Posted by Sydney Noel on Tuesday, May 12, 2015 Under: Op-ed
When France's president François Hollande last week, said during his inauguration of the Caribbean Center expressions and trafficking memory and slavery (ACT) at Pointe-à-Pitre, in Guadeloupe, that he would fulfill France's debt towards Haiti, many hopes were aroused, hopes that were soon to be disappointed.
To understand what all this fuss in local, international and social media was all about we need to go back to the very founding of Haiti. The founding of this poor, seemingly irrelevant Caribbean country that continues to be the point of departure for many of this world most important discussions about colonialism, racism, injustice, resistance and revolution.
In 1804, Haiti won its independence from France after 14 years of bloody battles between France's colonial army and the slave revolutionaries ; as a result, Haiti not only became the first country in the world to abolish slavery; by force, the Haitian Revolution remains the only successful slave revolt in human history.
The slave trade was the first institution of modern times in which labor power was brought and sold on a large scale. The Haitian Nation emerged from the plantation market, but it did so in direct contradiction to the values propounded by this very western institution.
An unwelcome arrival in a world that was still colonialist and pro-slavery.
The lost of Saint Domingue, which would be renamed Haiti was a crushing economic blow to the French empire; for Saint Domingue, the " Pearl of the Antilles" "Queen of the West Indies" "Pride of France in the New World" was the richest colony in the world. A colony with a 214 billion francs economy which kept the entire navy of France in business. (See Saint Domingue became richest colony in the world.)
The french planters whom had invested all their money in this tiny half-island and transformed it, thanks, to the murderous labors of Africans into the most productive place on earth, wanted reparations for their losses from the french government.
A bankrupt France, unable to pay after its devastating wars with Haiti, and embroiled in other wars with Britain and Spain in Europe didn't have the means to compensate for those losses.
So in 1825, France's King Charles X, sent 14 warships to the coast of Port-au-Prince, demanding an indemnity of 150 million gold francs and a 50% tariff reduction for all french ships docking in Haiti, against an immediate invasion.
The destruction of properties, businesses and plantations during the wars for independence, had left the new republic founded by former slaves economically devastated, plus a crippling embargo was imposed by the western world whose economy still depended on the labor of slaves. And,the Haitian army was no longer the force it was, it has been obsolete for more than 20 years at that point.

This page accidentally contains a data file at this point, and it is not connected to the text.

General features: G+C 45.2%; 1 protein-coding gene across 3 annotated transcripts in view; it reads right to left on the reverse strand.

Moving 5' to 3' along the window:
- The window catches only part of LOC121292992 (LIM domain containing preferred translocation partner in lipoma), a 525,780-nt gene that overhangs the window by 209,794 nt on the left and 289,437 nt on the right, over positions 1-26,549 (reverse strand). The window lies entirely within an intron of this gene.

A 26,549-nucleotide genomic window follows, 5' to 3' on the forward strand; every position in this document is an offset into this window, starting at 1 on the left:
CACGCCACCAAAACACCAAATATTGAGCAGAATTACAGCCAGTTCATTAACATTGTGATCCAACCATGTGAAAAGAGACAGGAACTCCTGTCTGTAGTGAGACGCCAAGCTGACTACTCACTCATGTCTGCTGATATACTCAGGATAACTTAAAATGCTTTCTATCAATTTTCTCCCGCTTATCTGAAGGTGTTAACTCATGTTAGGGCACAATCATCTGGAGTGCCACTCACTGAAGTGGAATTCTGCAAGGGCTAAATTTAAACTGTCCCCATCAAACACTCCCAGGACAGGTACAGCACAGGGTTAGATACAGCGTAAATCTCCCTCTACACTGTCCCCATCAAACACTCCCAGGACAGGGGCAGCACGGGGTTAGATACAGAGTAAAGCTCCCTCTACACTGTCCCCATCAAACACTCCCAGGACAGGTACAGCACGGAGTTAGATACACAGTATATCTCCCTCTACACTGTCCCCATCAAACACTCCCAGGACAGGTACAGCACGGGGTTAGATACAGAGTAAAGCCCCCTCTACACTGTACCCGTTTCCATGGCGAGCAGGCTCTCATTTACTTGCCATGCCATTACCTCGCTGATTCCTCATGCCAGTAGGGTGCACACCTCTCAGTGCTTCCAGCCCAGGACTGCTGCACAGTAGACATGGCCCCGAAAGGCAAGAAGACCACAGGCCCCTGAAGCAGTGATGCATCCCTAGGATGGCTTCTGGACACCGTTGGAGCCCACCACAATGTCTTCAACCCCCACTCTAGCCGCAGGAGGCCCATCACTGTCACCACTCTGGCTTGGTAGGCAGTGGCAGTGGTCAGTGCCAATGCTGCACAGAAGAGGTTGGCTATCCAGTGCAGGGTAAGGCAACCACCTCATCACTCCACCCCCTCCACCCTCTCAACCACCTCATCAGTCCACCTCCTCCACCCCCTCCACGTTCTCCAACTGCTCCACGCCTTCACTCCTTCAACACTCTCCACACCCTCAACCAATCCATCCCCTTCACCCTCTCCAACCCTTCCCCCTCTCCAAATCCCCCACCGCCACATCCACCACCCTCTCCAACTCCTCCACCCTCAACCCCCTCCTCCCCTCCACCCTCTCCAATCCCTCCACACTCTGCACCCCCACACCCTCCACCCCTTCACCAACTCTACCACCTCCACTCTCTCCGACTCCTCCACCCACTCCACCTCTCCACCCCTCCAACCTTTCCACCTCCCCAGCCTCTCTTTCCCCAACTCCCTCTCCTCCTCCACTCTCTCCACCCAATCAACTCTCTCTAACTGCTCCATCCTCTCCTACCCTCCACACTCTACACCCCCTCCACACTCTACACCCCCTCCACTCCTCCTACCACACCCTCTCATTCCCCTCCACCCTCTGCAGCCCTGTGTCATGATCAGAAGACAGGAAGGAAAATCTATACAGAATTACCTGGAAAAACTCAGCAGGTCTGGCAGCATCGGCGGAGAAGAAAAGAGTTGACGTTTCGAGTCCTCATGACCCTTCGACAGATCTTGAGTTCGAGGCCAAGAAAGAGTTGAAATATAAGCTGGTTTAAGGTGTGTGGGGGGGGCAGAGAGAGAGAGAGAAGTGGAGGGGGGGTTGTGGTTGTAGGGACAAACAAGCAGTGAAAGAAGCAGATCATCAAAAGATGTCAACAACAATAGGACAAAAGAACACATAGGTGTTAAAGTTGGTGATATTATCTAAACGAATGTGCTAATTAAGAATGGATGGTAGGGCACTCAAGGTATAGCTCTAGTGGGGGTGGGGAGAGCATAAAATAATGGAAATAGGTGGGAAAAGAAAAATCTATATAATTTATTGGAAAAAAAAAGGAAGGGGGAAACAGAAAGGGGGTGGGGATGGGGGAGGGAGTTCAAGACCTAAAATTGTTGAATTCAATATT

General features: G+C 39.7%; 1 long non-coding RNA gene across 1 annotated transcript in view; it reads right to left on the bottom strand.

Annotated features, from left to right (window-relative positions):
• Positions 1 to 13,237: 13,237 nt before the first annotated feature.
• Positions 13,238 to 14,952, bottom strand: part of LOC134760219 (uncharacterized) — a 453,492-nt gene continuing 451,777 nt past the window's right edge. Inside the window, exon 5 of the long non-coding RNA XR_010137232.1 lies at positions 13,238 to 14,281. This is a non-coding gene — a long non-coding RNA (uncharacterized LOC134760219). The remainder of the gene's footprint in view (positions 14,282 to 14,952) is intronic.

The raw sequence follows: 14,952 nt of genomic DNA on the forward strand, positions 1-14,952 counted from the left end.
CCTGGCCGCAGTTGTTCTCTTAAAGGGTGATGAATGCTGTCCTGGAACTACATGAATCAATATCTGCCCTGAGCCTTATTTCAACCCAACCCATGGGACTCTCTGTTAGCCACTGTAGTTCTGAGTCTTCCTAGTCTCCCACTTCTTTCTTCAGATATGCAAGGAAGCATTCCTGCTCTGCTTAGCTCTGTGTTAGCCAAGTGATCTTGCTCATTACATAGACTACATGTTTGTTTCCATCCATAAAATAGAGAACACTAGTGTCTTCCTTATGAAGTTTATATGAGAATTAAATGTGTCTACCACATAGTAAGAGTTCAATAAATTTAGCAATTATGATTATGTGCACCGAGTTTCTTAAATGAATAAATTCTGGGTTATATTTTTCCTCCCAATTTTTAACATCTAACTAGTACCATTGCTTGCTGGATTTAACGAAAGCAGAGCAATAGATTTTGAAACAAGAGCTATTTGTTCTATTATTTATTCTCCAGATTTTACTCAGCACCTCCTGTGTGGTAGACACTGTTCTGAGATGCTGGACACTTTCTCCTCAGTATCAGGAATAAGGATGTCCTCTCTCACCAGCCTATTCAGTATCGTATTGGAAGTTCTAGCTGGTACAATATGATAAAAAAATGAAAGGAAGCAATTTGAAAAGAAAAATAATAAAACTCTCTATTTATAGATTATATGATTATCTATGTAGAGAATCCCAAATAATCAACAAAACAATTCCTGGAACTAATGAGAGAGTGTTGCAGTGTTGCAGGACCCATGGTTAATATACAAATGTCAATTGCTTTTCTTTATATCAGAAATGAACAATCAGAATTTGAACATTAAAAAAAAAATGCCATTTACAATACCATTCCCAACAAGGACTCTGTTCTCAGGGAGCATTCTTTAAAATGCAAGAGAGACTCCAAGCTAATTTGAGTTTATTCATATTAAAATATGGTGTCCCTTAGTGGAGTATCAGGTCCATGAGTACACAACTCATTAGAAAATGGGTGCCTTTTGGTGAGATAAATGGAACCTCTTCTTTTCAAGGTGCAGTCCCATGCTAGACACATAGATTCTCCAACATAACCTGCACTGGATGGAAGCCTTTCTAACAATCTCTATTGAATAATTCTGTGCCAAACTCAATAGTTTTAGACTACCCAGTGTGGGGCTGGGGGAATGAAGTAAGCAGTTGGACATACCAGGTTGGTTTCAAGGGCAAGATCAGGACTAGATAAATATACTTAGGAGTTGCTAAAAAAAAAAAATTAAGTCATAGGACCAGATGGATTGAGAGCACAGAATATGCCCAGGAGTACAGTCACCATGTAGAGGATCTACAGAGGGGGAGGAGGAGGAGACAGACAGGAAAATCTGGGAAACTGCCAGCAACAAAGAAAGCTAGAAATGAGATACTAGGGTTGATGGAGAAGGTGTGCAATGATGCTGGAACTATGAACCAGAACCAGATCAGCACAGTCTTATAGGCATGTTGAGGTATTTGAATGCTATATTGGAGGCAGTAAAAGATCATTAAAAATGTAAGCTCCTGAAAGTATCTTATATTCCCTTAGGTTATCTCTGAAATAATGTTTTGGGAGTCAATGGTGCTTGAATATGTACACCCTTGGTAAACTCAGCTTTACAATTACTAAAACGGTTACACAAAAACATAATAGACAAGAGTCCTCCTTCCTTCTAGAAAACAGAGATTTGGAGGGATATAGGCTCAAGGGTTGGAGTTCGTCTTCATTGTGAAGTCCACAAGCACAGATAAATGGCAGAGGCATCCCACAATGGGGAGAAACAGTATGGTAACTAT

To meet the first payment of 30 million francs under the terms of the ordinance, the government of Haiti was constrained to borrow the full amount from a private French bank, MMch, Terraux Grandolphe et Cie.
In 1922, seven years into a nineteen-year American military occupation of Haiti, the US imposed a $16 million loan on the Haitian government, which they were in charge of; to pay off Haiti " debt" to France. That loan was finally paid off in 1947.
After 125 years of never missing a payment, Haiti has paid what historians have called the " independence ransom." It was the first time in world history that reparation would be imposed by a defeated nation on the nation that had defeated it.
These long-ago efforts, forgotten by most citizens of these countries today, continue to affect the lives of Haitians, and just like the previous generations, this one and the future ones will continue to reject France's empty, sorry and meaningless moral diplomatic obligation.
What Haitians want is accountability and financial refund, not another proof that the crimes of the powerful will always be justified in this world. Unlike most countries with a past of colonialism and slavery, we are not asking for reparations for the obvious consequences that have resulted, Haitians are asking for the refund of the ransom that was taken by force from us illegally from 1825 to 1950.
When we say refund we don't mean that France should write Haiti a check for the current value of the millions Haiti paid, but a refund in the forms of investments over the years in Haiti's education, infrastructures and other important sectors of Haiti. Just like Haiti was constrained for 125 years to a loan, France must commit to some sort of annual payment to Haiti until the full amount is paid in full. Just like they were defending their interest back then, today Haitians are defending Haiti's and once again Mr François Hollande, non merci for your " morale obligation"
In : Op-ed